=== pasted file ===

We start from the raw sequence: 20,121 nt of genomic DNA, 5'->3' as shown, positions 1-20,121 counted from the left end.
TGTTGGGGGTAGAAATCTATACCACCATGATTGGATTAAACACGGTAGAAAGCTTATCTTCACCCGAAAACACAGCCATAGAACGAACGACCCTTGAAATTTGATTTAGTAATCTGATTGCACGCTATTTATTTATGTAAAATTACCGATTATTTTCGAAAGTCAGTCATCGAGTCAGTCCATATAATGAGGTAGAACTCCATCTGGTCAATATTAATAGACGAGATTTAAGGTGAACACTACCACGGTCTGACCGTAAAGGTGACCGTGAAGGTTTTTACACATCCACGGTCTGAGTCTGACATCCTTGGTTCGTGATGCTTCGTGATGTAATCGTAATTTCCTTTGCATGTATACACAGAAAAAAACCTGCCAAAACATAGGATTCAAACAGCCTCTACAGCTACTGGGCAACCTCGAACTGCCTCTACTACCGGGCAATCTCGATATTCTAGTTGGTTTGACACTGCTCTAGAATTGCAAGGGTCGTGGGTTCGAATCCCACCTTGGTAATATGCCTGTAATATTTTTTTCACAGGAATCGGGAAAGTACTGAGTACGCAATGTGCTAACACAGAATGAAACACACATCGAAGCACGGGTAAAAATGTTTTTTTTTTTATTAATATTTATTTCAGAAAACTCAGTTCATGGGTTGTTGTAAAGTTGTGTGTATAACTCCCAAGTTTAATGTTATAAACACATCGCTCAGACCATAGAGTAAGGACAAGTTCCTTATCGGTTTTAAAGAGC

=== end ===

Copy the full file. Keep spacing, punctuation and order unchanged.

We start from the raw sequence: 20,121 nt of genomic DNA, 5'->3' as shown, positions 1-20,121 counted from the left end.
TGTTGGGGGTAGAAATCTATACCACCATGATTGGATTAAACACGGTAGAAAGCTTATCTTCACCCGAAAACACAGCCATAGAACGAACGACCCTTGAAATTTGATTTAGTAATCTGATTGCACGCTATTTATTTATGTAAAATTACCGATTATTTTCGAAAGTCAGTCATCGAGTCAGTCCATATAATGAGGTAGAACTCCATCTGGTCAATATTAATAGACGAGATTTAAGGTGAACACTACCACGGTCTGACCGTAAAGGTGACCGTGAAGGTTTTTACACATCCACGGTCTGAGTCTGACATCCTTGGTTCGTGATGCTTCGTGATGTAATCGTAATTTCCTTTGCATGTATACACAGAAAAAAACCTGCCAAAACATAGGATTCAAACAGCCTCTACAGCTACTGGGCAACCTCGAACTGCCTCTACTACCGGGCAATCTCGATATTCTAGTTGGTTTGACACTGCTCTAGAATTGCAAGGGTCGTGGGTTCGAATCCCACCTTGGTAATATGCCTGTAATATTTTTTTCACAGGAATCGGGAAAGTACTGAGTACGCAATGTGCTAACACAGAATGAAACACACATCGAAGCACGGGTAAAAATGTTTTTTTTTTTATTAATATTTATTTCAGAAAACTCAGTTCATGGGTTGTTGTAAAGTTGTGTGTATAACTCCCAAGTTTAATGTTATAAACACATCGCTCAGACCATAGAGTAAGGACAAGTTCCTTATCGGTTTTAAAGAGC